This document outlines Zendesk’s design recommendations for sidebar apps to help developers create a consistent experience with the rest of Zendesk’s products. This document is written whether or not you are using Garden, Zendesk’s design system, as many of these principles apply even if you are using your own design system or UI components.

Where sidebar apps are displayed

In Support, sidebar apps are displayed in the apps tray. The following views contain an apps tray:

  • Ticket view

  • New ticket view

  • User view

  • Organization view

Anatomy of a sidebar app

Note: Zendesk is working on a visual update to the app container in the Agent Workspace. These changes will not affect the apps themselves and will gradually be rolled out to all Zendesk accounts.

The sidebar app you develop will be wrapped inside a prebuilt container that provides additional information and functionality to agents. While you cannot change this design, it’s important to have the context of how it looks and works:

  1. App icon - uses the icon provided in the /assets folder of your app. Learn more about app assets.

  2. App name - specified in the manifest file. Learn more about the manifest.

  3. Expand and collapse toggle - allows agents to minimize the app when it’s not needed.

  4. Content area - where the app you develop will appear.

How the Agent Workspace impacts apps

The Agent Workspace is a unified space for agents to manage and respond to customer support requests. It is an optional experience that is toggled on by the admin of each Zendesk instance. Those that do not have the Agent Workspace enabled continue to use the standard agent interface.

While your app will work automatically in both cases, it’s important to be aware of the differences and how they affect your app and it’s experience.

Agents can change the apps tray's width

In the Agent Workspace, agents can resize the apps tray. The following table outlines possible widths for the Agent Workspace and the standard agent interface.

Agent WorkspaceStandard agent interface
* Responsive* Fixed
* 200px minimum (excluding container padding)* 320px (excluding container padding)
* No maximum

Agents often resize the apps tray based on their focus. Keep this focus in mind when designing your app. This will help your app display useful information at different widths.

Focus on apps

The agent has made the apps tray wider, placing a priority on their apps. This suggests the agent wants to complete a task rather than focus on a conversation. If possible, use the extra space to help the agent complete their task in your app. For example, your app may provide extra details in search results.

Focus on conversation

The agent has the apps tray open at its minimum width. This suggests the agent is focused on a conversation. At this width, only display information the agent may use during the conversation.

Apps will be used at different widths

Now that apps can be viewed at different widths in the Agent Workspace, it’s important to understand how this will impact the usability of your app. Consider the following:

  • Make sure design elements don’t overlap, and important text doesn’t truncate at smaller widths.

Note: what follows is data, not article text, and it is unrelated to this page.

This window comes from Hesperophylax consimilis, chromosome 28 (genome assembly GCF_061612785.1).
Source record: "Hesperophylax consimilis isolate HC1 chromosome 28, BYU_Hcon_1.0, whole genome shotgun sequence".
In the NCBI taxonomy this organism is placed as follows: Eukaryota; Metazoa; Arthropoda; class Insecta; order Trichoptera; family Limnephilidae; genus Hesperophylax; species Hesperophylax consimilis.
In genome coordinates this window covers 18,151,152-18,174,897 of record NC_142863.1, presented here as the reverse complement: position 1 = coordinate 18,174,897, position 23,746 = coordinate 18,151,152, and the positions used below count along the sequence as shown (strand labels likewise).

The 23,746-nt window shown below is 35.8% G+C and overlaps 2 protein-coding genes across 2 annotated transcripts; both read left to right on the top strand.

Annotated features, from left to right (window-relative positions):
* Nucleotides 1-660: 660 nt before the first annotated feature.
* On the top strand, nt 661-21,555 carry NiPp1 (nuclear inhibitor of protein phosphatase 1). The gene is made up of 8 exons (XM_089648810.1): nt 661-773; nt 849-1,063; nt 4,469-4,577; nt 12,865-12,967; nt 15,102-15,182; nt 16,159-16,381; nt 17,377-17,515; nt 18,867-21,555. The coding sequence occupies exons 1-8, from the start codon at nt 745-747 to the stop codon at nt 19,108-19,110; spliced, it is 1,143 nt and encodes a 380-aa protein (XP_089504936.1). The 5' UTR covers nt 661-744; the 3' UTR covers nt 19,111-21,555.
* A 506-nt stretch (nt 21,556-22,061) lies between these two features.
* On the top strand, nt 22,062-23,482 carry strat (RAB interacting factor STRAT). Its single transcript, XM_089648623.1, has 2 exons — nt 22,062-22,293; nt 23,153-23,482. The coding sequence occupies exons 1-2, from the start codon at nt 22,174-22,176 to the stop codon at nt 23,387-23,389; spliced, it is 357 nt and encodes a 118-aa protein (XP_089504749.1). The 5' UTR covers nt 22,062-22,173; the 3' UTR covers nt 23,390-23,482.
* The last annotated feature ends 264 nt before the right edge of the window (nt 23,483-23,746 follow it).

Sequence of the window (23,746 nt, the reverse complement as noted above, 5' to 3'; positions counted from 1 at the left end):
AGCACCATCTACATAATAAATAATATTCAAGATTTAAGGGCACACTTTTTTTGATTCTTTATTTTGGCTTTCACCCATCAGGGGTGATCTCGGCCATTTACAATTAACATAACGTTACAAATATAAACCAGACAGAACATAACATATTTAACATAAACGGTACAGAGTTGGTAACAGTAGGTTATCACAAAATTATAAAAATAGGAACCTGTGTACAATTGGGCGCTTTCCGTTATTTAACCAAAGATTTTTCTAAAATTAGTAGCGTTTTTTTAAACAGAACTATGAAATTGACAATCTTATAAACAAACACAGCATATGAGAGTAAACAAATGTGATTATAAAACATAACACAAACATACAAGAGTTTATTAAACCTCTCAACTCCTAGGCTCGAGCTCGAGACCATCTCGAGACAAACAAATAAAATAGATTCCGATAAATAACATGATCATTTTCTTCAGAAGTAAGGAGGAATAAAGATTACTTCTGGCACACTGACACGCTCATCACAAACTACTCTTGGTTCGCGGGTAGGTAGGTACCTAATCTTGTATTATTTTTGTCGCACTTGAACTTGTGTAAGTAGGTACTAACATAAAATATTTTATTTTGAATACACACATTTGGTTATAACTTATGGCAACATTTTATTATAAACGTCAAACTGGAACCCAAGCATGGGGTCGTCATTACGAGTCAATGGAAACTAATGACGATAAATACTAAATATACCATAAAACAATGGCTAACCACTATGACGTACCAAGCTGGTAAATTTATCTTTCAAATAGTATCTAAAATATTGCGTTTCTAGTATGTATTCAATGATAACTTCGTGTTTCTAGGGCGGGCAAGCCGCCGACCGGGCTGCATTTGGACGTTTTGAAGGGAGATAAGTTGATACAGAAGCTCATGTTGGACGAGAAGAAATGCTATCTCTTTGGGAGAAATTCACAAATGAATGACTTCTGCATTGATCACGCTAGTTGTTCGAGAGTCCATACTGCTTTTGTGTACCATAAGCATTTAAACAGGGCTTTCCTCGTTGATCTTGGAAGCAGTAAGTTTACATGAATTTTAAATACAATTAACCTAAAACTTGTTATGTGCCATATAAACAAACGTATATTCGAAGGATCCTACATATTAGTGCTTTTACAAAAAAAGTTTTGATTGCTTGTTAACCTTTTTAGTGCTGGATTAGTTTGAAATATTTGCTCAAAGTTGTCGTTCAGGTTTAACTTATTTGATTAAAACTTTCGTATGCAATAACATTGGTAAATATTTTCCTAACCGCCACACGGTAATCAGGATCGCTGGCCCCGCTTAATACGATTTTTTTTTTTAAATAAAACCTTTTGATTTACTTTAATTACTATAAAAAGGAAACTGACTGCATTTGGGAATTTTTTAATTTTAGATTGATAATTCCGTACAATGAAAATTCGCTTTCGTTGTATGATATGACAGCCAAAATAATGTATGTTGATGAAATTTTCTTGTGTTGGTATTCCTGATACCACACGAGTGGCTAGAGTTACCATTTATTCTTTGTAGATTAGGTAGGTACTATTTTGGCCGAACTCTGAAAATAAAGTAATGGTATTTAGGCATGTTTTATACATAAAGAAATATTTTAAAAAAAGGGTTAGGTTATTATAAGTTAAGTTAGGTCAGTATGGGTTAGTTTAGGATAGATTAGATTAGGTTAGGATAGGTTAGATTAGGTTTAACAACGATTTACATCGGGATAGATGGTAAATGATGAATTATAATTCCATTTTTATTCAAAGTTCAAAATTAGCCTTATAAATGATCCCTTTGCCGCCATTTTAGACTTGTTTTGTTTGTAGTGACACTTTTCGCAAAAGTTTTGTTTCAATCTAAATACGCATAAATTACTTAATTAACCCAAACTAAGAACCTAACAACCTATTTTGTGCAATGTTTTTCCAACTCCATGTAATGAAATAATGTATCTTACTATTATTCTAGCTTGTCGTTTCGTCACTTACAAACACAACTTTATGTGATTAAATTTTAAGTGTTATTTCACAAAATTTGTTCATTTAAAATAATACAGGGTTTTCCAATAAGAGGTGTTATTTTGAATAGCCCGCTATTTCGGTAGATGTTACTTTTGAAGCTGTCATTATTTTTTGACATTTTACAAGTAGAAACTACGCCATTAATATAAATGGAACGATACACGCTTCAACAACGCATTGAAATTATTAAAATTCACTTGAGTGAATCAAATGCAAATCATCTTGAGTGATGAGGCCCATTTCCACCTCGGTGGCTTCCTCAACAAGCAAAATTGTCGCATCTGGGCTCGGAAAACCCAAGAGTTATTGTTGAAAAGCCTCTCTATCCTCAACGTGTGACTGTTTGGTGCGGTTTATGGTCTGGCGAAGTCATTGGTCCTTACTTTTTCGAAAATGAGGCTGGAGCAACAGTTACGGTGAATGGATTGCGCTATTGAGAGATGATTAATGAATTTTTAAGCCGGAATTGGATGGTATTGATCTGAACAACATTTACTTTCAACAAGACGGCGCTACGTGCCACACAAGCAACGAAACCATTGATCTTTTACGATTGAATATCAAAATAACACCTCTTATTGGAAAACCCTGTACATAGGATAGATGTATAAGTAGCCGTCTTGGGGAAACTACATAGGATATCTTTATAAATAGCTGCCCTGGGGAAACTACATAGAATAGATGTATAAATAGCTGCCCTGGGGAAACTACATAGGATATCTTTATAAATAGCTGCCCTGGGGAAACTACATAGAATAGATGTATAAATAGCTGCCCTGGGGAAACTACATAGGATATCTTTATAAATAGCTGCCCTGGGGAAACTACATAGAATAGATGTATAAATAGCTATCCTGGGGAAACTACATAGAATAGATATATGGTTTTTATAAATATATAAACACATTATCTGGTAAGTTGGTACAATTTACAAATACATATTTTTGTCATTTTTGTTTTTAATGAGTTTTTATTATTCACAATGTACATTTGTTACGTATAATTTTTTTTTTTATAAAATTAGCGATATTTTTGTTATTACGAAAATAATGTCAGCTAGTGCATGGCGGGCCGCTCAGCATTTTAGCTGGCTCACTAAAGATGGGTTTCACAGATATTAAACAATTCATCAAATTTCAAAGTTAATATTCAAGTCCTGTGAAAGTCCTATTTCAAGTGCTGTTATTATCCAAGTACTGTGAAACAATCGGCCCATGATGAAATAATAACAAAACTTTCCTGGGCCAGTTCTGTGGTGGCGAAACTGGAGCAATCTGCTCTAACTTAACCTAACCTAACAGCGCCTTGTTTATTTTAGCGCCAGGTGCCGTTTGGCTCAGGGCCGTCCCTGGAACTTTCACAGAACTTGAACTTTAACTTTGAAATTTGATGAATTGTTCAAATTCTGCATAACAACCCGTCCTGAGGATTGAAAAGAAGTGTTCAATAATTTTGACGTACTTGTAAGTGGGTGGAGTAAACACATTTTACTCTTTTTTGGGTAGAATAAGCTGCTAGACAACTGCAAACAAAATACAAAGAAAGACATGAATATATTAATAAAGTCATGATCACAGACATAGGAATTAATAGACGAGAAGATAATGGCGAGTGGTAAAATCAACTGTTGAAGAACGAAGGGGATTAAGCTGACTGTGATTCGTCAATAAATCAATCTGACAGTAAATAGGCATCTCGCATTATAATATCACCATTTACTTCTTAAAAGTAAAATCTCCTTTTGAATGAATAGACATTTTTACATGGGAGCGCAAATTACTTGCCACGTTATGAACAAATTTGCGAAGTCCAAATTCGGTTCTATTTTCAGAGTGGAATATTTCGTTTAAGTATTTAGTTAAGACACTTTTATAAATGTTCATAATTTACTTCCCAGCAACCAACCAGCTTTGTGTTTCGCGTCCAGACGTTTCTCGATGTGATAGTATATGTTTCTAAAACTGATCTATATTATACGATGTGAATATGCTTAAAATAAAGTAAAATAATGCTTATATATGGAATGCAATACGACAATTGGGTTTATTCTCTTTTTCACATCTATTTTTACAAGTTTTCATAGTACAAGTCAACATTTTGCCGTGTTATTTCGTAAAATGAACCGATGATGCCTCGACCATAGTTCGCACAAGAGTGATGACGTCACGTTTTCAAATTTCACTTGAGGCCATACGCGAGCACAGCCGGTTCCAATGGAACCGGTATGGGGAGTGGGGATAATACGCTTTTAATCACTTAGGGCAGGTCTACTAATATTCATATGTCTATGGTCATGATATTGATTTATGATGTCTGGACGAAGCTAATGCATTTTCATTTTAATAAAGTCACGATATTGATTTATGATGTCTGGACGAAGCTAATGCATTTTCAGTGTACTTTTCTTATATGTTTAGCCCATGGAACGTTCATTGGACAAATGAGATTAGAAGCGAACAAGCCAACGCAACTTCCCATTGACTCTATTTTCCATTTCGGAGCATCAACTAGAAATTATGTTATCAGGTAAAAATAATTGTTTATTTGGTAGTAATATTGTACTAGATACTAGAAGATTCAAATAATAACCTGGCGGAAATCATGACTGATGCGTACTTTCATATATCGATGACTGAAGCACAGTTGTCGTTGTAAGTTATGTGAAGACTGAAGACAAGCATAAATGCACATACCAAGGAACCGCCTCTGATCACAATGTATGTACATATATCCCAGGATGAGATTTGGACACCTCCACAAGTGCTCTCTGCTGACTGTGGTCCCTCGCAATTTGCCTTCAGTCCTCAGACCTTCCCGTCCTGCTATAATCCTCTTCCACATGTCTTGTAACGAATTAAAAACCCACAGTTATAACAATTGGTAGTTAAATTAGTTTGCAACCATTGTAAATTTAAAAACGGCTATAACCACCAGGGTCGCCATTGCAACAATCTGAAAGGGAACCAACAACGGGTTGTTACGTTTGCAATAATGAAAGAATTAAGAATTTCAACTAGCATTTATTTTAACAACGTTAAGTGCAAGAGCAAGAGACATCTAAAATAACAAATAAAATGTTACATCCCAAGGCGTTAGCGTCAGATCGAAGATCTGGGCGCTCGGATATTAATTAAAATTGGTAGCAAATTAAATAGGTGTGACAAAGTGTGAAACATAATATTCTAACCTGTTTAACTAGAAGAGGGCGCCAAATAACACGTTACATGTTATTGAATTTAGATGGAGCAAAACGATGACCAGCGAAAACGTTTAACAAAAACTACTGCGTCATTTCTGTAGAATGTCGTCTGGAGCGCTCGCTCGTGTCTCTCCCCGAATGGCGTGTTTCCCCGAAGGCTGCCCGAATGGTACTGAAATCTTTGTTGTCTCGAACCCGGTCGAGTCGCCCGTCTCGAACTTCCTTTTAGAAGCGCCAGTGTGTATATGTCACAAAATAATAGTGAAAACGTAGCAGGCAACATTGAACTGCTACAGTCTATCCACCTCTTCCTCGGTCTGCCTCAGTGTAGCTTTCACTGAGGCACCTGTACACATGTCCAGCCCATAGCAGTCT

• Make sure your app feels well structured at larger sizes by keeping components aligned relative to each other, and stretch elements and unwrap text to use the space where it makes sense.

Dos and Don'ts

1. Don’t use primary button styles when your app first loads

Your app will likely live in a workspace in context of many other things an agent will interact with. Given the broader context, it’s important to reduce the amount of distraction to an agent to help them keep focus on their task.

The Zendesk interface uses different styles of buttons depending on the circumstance. Here is a quick overview of how you can use the button styles within your app:

  • Primary buttons are for the most important action in a given view. For apps, only use these after an agent has interacted with your app.

  • Secondary buttons are for secondary actions, and are an alternative you can use for buttons shown when the app initially loads.

  • Tertiary buttons are for repetitive or de-emphasised actions in a given view.

2. Tailor your app’s height where it makes sense

As users interact with your app, the amount of data and information they’ll be subject to will change.

  • If your app is dynamic in nature, consider its height in different states and avoid unnecessary empty space.

  • Avoid drastic changes in height, as this can be a disorientating experience for agents.

  • Only change the height of your app when an agent does an action, such as signing in to an account, or conducting a search.

3. Be mindful of the amount of data displayed at once

Many developers use apps to surface information that provides additional context, resolves an issue or answers a question for the agent. A table is a great way to display data in a structured way and the following guidelines will help you to create a focussed experience for agents:

  • Use a table with no more than two columns to display the most relevant information to users.

  • Avoid showing many more than 5 rows of information to keep the height of your app from becoming excessively long.

  • Use pagination to let users parse through a larger set of results. Garden has [Pagination components well suited to this scenario.

  • Include search functionality if you’re working with a large set of data, to help agents find what they’re looking for as quickly as possible.

  • Where it makes sense, use tabs or accordions to separate content in a way that helps manage how much is shown at a time.

Further reading